- Market value: $228.7 billion
Semiconductor giant Broadcom (AVGO, $555.05) is best known for its networking-switch chips for data centers and its radio-frequency filters for high-end smartphones. But thanks to well-executed acquisitions, Broadcom is highly diversified across a range of fast-growing tech areas.
"Put it all together, and you have a combination of end markets with big growth," from cloud computing and factory automation to data centers and 5G, says Mortimer, the Dividend Builder portfolio manager. "That will drive growth regardless of the economic environment."
The company is extremely profitable and well run. Annual gross margins have climbed steadily in recent years. And analysts expect them to widen to 76% over the next two fiscal years (ending in October), up from 73.9% in fiscal 2021. Meanwhile, costs have barely budged in recent years, and the company pays a hefty dividend, which it has raised for 13 consecutive years.
The semiconductor industry has been dealing with supply-chain bottlenecks since the start of the pandemic, says John Buckingham, editor of investing newsletter The Prudent Speculator. Broadcom isn't immune to that, but its size and "tight" supplier relationships have helped minimize the impact, he says. AVGO has a good handle on supply and demand through the first half of 2023, and so far, it has been passing on material cost increases to customers.
Analysts expect earnings to jump an average of 15% a year over the next three years. And shares trade at 17 times expected year-ahead earnings, below the typical P/E of 21 for its semiconductor peers.
- Market value: $58.8 billion
Moderna (MRNA, $144.14) doesn't fit squarely in the expanding-profit-margin box, at least historically.
The biotech stock, a pioneer in mRNA technology, has only just become profitable thanks to demand last year for its COVID-19 vaccine. In 2021, Moderna reported $28.29 in earnings per share, a titanic shift from its $2 loss per share the previous year. Gross margins were a fat 75.1% for 2021, above the 61.3% average for peers, and a net profit margin of 66.0% was well ahead of the average 19% for the biotech industry, according to Zacks Investment Research.
Shares are down 70% from their high last August – a much bigger decline than the typical biotech stock experienced – which makes Moderna a compelling value. The stock suffered as investors worried that its COVID vaccine was less effective against new variants of the virus.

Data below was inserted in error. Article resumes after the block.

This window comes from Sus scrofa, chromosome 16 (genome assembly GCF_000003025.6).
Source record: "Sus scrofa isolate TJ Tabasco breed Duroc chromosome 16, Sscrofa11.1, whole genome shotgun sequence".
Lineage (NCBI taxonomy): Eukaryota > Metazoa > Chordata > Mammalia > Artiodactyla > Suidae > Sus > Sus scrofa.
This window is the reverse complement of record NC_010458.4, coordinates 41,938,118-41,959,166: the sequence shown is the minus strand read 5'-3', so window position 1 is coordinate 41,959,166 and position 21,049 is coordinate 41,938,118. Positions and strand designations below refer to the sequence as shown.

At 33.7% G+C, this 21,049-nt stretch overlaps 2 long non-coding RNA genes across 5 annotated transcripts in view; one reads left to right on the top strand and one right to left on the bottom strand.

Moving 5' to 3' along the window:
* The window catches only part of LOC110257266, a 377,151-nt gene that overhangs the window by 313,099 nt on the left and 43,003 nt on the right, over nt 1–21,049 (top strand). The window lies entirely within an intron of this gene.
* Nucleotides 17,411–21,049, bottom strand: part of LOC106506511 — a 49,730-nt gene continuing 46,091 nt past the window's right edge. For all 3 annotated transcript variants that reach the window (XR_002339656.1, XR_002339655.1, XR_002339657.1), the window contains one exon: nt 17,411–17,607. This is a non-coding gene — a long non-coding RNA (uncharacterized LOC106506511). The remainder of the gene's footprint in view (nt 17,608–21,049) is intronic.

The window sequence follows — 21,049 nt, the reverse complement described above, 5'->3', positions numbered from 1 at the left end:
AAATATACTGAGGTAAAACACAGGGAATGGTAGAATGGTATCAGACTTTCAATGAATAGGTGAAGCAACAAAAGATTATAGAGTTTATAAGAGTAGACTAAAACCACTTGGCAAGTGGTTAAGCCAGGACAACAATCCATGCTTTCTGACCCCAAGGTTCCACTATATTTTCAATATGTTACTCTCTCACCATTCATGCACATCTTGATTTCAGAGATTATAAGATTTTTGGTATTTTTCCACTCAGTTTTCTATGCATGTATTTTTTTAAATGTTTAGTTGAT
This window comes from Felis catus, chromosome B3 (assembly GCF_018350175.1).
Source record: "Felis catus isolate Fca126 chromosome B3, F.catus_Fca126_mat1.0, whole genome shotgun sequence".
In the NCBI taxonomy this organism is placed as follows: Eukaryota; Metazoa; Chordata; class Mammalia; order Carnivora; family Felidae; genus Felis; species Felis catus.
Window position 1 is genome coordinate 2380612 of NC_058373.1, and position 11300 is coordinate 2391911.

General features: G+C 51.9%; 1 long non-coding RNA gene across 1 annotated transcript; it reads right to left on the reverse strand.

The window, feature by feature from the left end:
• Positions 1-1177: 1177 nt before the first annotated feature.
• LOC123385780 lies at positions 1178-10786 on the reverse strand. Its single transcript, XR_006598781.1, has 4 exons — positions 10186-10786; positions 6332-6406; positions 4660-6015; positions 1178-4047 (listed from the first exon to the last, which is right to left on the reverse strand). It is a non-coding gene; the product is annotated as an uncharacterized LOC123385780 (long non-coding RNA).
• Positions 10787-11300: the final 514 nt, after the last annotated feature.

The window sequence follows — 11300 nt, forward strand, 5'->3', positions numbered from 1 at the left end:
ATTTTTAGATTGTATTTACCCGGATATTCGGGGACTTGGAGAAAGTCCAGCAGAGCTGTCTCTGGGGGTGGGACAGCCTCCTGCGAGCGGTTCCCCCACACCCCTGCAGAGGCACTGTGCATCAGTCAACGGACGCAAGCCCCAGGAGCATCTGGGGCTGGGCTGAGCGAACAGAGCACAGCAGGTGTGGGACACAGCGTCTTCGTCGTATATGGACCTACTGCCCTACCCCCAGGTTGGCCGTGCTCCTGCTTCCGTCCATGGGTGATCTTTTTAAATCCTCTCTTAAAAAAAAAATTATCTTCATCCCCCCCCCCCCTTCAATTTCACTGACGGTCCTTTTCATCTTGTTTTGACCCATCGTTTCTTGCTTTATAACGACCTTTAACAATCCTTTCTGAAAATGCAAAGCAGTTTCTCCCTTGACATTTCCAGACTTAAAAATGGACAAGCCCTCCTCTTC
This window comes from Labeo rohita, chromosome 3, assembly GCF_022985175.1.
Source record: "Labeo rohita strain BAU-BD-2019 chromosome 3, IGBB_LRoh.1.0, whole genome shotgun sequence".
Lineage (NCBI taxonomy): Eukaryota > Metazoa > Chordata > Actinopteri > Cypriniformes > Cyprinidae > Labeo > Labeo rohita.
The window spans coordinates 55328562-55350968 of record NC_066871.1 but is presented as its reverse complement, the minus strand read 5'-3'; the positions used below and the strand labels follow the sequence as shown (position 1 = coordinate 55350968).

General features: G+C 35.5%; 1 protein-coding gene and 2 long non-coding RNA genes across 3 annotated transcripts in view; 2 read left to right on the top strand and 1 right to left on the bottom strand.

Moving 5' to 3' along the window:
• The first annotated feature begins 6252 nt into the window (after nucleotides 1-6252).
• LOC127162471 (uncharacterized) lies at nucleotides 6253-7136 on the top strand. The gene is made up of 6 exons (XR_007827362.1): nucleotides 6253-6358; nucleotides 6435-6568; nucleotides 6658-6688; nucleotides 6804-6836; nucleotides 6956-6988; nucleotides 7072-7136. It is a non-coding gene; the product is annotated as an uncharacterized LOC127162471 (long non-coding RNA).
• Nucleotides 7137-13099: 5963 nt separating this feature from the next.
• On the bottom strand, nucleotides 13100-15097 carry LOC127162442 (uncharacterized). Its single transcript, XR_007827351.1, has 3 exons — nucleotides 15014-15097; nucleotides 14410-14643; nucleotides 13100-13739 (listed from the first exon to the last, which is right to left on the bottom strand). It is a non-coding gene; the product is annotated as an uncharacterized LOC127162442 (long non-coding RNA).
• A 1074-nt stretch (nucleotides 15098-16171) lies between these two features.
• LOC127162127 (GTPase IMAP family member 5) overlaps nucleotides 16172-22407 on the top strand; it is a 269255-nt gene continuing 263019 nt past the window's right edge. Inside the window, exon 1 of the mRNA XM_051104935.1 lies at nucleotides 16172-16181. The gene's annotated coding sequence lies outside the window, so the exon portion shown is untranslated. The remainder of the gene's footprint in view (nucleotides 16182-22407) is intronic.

But Moderna has plenty of irons in the fire. It is still working on new coronavirus treatments, including vaccines for specific variants. It has signed $19 billion in agreements for its COVID vaccine for this year, and it has $3 billion more in potential orders for the vaccine in 2023. Plus, Moderna has 44 vaccines and therapeutics in development, half of which are in later-stage clinical trials, including mRNA-based vaccines for the flu and Zika and a personalized cancer vaccine.
What's more, the company is a financial stronghold, with $17.6 billion in cash and investments and minimal debt. Analysts expect 2022 earnings to be a tad lower than in 2021, but they see growth of 7% per year, on average, over the next three years. At current prices, Moderna trades at a price-earnings multiple of 5.3, a fraction of the average P/E of 59 for biotech stocks.
- Market value: $421.9 billion
Visa (V, $209.36) payment-processing network operates like a toll booth, so the more electronic transactions that Visa handles, the higher the company's revenue.
The ongoing shift to digital payments and online shopping has been a boon, as has strong growth in transactions using the company's crypto-linked cards, which make it easy to pay for products and services with digital currencies. A sharp recovery in international travel and cross-border money flows offers more upside. As long as higher price tags don't crimp consumer spending, stickier inflation is a positive: About 55% to 60% of Visa revenues will get a boost from inflation, says CFRA analyst David Holt.
Holt pays close attention to Visa's operating expenses and margins. If the firm can control costs, any increase in revenue from higher transaction volumes falls to its bottom line.
"The beauty of Visa's business model is its operating leverage. As volume builds, operating margins expand," says Holt, who rates the stock a "buy."
He sees operating margins widening over the next two years to 68.0% by the end of 2023, up from 65.6% in 2021, helping to fuel roughly 20% earnings growth over that period. He thinks the shares deserve a P/E of 38, which, applied to per share earnings estimates of more than $7 for the fiscal year ending in September, results in his 12-month price target of $270.
That's an "above-market P/E multiple," Holt says, but it's supported by achievable revenue targets and well-controlled expenses.
Nellie joined Kiplinger in August 2011 after a seven-year stint in Hong Kong. There, she worked for the Wall Street Journal Asia, where as lifestyle editor, she launched and edited Scene Asia, an online guide to food, wine, entertainment and the arts in Asia. Prior to that, she was an editor at Weekend Journal, the Friday lifestyle section of the Wall Street Journal Asia. Kiplinger isn't Nellie's first foray into personal finance: She has also worked at SmartMoney (rising from fact-checker to senior writer), and she was a senior editor at Money.